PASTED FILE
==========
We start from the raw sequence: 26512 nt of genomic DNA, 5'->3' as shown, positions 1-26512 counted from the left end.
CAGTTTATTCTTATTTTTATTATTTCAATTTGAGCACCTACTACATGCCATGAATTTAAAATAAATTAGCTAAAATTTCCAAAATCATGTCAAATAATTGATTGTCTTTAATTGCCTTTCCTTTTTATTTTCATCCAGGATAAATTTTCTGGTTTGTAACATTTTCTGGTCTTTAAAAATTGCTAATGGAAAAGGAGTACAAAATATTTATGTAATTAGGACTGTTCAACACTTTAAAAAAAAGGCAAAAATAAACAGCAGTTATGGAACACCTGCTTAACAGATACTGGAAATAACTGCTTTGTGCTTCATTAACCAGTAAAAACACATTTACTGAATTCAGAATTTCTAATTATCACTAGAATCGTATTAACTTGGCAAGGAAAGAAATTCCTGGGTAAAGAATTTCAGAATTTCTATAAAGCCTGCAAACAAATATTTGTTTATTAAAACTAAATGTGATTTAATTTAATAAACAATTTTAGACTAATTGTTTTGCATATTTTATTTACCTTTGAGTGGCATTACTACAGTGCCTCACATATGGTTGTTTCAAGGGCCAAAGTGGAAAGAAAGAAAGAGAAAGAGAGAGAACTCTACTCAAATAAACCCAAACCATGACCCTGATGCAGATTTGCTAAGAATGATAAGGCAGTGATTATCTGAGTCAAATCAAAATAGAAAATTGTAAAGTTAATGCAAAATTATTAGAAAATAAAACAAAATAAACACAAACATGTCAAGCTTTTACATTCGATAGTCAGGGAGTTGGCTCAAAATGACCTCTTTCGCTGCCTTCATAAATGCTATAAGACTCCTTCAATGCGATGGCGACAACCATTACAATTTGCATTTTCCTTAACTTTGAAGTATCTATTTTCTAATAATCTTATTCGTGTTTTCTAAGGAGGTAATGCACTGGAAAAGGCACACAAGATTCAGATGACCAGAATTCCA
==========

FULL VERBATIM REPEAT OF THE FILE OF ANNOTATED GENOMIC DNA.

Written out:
We start from the raw sequence: 26512 nt of genomic DNA, 5'->3' as shown, positions 1-26512 counted from the left end.
CAGTTTATTCTTATTTTTATTATTTCAATTTGAGCACCTACTACATGCCATGAATTTAAAATAAATTAGCTAAAATTTCCAAAATCATGTCAAATAATTGATTGTCTTTAATTGCCTTTCCTTTTTATTTTCATCCAGGATAAATTTTCTGGTTTGTAACATTTTCTGGTCTTTAAAAATTGCTAATGGAAAAGGAGTACAAAATATTTATGTAATTAGGACTGTTCAACACTTTAAAAAAAAGGCAAAAATAAACAGCAGTTATGGAACACCTGCTTAACAGATACTGGAAATAACTGCTTTGTGCTTCATTAACCAGTAAAAACACATTTACTGAATTCAGAATTTCTAATTATCACTAGAATCGTATTAACTTGGCAAGGAAAGAAATTCCTGGGTAAAGAATTTCAGAATTTCTATAAAGCCTGCAAACAAATATTTGTTTATTAAAACTAAATGTGATTTAATTTAATAAACAATTTTAGACTAATTGTTTTGCATATTTTATTTACCTTTGAGTGGCATTACTACAGTGCCTCACATATGGTTGTTTCAAGGGCCAAAGTGGAAAGAAAGAAAGAGAAAGAGAGAGAACTCTACTCAAATAAACCCAAACCATGACCCTGATGCAGATTTGCTAAGAATGATAAGGCAGTGATTATCTGAGTCAAATCAAAATAGAAAATTGTAAAGTTAATGCAAAATTATTAGAAAATAAAACAAAATAAACACAAACATGTCAAGCTTTTACATTCGATAGTCAGGGAGTTGGCTCAAAATGACCTCTTTCGCTGCCTTCATAAATGCTATAAGACTCCTTCAATGCGATGGCGACAACCATTACAATTTGCATTTTCCTTAACTTTGAAGTATCTATTTTCTAATAATCTTATTCGTGTTTTCTAAGGAGGTAATGCACTGGAAAAGGCACACAAGATTCAGATGACCAGAATTCCA